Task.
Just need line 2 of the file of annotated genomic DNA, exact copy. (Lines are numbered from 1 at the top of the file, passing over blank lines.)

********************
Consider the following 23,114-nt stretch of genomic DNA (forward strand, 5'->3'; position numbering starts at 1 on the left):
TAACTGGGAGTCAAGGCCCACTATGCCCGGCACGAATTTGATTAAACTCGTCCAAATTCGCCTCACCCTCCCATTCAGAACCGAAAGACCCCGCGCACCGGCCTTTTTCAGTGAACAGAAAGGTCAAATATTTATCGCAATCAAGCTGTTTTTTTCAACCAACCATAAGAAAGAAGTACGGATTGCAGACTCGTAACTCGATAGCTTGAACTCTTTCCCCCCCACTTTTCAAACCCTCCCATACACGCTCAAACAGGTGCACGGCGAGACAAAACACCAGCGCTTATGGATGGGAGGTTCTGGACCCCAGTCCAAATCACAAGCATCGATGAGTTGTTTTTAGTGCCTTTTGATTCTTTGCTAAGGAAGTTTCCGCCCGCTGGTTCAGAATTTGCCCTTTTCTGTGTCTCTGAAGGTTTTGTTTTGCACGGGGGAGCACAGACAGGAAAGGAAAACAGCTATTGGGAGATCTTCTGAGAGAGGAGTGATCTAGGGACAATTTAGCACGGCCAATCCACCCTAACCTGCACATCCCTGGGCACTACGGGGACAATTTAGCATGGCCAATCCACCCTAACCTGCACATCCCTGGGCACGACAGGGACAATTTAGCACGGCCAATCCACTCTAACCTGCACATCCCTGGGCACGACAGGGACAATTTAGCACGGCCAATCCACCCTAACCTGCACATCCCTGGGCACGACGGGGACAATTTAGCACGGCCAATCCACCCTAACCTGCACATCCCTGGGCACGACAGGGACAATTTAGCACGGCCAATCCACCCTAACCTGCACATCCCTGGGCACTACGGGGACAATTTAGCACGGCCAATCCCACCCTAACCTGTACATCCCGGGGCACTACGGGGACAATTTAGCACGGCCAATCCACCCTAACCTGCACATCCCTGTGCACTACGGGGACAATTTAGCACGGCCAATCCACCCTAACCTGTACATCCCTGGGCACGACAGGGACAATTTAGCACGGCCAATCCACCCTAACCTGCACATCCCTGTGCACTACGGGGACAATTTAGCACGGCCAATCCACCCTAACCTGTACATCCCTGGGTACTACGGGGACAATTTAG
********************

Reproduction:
TAACTGGGAGTCAAGGCCCACTATGCCCGGCACGAATTTGATTAAACTCGTCCAAATTCGCCTCACCCTCCCATTCAGAACCGAAAGACCCCGCGCACCGGCCTTTTTCAGTGAACAGAAAGGTCAAATATTTATCGCAATCAAGCTGTTTTTTTCAACCAACCATAAGAAAGAAGTACGGATTGCAGACTCGTAACTCGATAGCTTGAACTCTTTCCCCCCCACTTTTCAAACCCTCCCATACACGCTCAAACAGGTGCACGGCGAGACAAAACACCAGCGCTTATGGATGGGAGGTTCTGGACCCCAGTCCAAATCACAAGCATCGATGAGTTGTTTTTAGTGCCTTTTGATTCTTTGCTAAGGAAGTTTCCGCCCGCTGGTTCAGAATTTGCCCTTTTCTGTGTCTCTGAAGGTTTTGTTTTGCACGGGGGAGCACAGACAGGAAAGGAAAACAGCTATTGGGAGATCTTCTGAGAGAGGAGTGATCTAGGGACAATTTAGCACGGCCAATCCACCCTAACCTGCACATCCCTGGGCACTACGGGGACAATTTAGCATGGCCAATCCACCCTAACCTGCACATCCCTGGGCACGACAGGGACAATTTAGCACGGCCAATCCACTCTAACCTGCACATCCCTGGGCACGACAGGGACAATTTAGCACGGCCAATCCACCCTAACCTGCACATCCCTGGGCACGACGGGGACAATTTAGCACGGCCAATCCACCCTAACCTGCACATCCCTGGGCACGACAGGGACAATTTAGCACGGCCAATCCACCCTAACCTGCACATCCCTGGGCACTACGGGGACAATTTAGCACGGCCAATCCCACCCTAACCTGTACATCCCGGGGCACTACGGGGACAATTTAGCACGGCCAATCCACCCTAACCTGCACATCCCTGTGCACTACGGGGACAATTTAGCACGGCCAATCCACCCTAACCTGTACATCCCTGGGCACGACAGGGACAATTTAGCACGGCCAATCCACCCTAACCTGCACATCCCTGTGCACTACGGGGACAATTTAGCACGGCCAATCCACCCTAACCTGTACATCCCTGGGTACTACGGGGACAATTTAG